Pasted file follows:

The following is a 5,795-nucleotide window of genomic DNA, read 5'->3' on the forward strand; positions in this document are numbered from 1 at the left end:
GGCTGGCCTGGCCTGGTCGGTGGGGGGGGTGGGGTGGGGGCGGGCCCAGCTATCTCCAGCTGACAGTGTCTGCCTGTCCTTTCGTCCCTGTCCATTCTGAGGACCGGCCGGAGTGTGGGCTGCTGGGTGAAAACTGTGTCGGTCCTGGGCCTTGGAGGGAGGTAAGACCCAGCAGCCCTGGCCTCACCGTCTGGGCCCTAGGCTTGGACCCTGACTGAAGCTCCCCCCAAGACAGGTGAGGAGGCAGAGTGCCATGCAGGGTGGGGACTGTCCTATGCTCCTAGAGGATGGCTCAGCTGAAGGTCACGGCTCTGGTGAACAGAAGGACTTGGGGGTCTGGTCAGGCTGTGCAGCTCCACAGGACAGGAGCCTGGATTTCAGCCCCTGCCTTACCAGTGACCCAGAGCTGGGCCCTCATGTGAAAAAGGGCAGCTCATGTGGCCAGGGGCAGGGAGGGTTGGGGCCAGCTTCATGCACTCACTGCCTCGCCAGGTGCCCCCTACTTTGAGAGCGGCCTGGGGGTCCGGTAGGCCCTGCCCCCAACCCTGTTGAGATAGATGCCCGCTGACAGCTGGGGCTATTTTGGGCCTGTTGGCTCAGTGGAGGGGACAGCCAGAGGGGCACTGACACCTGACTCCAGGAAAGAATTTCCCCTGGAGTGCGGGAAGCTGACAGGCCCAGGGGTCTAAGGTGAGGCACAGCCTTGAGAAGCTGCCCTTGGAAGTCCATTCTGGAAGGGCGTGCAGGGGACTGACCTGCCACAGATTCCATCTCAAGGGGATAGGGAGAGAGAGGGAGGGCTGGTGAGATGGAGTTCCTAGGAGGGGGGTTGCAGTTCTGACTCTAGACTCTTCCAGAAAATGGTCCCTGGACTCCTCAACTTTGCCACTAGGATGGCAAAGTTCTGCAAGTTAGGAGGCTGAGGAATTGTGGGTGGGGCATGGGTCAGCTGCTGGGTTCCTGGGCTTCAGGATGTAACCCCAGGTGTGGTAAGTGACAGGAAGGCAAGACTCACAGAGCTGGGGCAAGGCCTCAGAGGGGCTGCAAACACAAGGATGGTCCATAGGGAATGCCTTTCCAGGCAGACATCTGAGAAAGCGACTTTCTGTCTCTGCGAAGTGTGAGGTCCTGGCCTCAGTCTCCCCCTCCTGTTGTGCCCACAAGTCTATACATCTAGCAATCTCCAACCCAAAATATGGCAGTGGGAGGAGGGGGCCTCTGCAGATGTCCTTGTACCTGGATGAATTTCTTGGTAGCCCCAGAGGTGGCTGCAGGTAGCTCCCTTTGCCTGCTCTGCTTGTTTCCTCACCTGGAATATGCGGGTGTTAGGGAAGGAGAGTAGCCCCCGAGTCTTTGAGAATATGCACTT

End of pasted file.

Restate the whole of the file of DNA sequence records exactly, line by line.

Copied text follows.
The following is a 5,795-nucleotide window of genomic DNA, read 5'->3' on the forward strand; positions in this document are numbered from 1 at the left end:
GGCTGGCCTGGCCTGGTCGGTGGGGGGGGTGGGGTGGGGGCGGGCCCAGCTATCTCCAGCTGACAGTGTCTGCCTGTCCTTTCGTCCCTGTCCATTCTGAGGACCGGCCGGAGTGTGGGCTGCTGGGTGAAAACTGTGTCGGTCCTGGGCCTTGGAGGGAGGTAAGACCCAGCAGCCCTGGCCTCACCGTCTGGGCCCTAGGCTTGGACCCTGACTGAAGCTCCCCCCAAGACAGGTGAGGAGGCAGAGTGCCATGCAGGGTGGGGACTGTCCTATGCTCCTAGAGGATGGCTCAGCTGAAGGTCACGGCTCTGGTGAACAGAAGGACTTGGGGGTCTGGTCAGGCTGTGCAGCTCCACAGGACAGGAGCCTGGATTTCAGCCCCTGCCTTACCAGTGACCCAGAGCTGGGCCCTCATGTGAAAAAGGGCAGCTCATGTGGCCAGGGGCAGGGAGGGTTGGGGCCAGCTTCATGCACTCACTGCCTCGCCAGGTGCCCCCTACTTTGAGAGCGGCCTGGGGGTCCGGTAGGCCCTGCCCCCAACCCTGTTGAGATAGATGCCCGCTGACAGCTGGGGCTATTTTGGGCCTGTTGGCTCAGTGGAGGGGACAGCCAGAGGGGCACTGACACCTGACTCCAGGAAAGAATTTCCCCTGGAGTGCGGGAAGCTGACAGGCCCAGGGGTCTAAGGTGAGGCACAGCCTTGAGAAGCTGCCCTTGGAAGTCCATTCTGGAAGGGCGTGCAGGGGACTGACCTGCCACAGATTCCATCTCAAGGGGATAGGGAGAGAGAGGGAGGGCTGGTGAGATGGAGTTCCTAGGAGGGGGGTTGCAGTTCTGACTCTAGACTCTTCCAGAAAATGGTCCCTGGACTCCTCAACTTTGCCACTAGGATGGCAAAGTTCTGCAAGTTAGGAGGCTGAGGAATTGTGGGTGGGGCATGGGTCAGCTGCTGGGTTCCTGGGCTTCAGGATGTAACCCCAGGTGTGGTAAGTGACAGGAAGGCAAGACTCACAGAGCTGGGGCAAGGCCTCAGAGGGGCTGCAAACACAAGGATGGTCCATAGGGAATGCCTTTCCAGGCAGACATCTGAGAAAGCGACTTTCTGTCTCTGCGAAGTGTGAGGTCCTGGCCTCAGTCTCCCCCTCCTGTTGTGCCCACAAGTCTATACATCTAGCAATCTCCAACCCAAAATATGGCAGTGGGAGGAGGGGGCCTCTGCAGATGTCCTTGTACCTGGATGAATTTCTTGGTAGCCCCAGAGGTGGCTGCAGGTAGCTCCCTTTGCCTGCTCTGCTTGTTTCCTCACCTGGAATATGCGGGTGTTAGGGAAGGAGAGTAGCCCCCGAGTCTTTGAGAATATGCACTT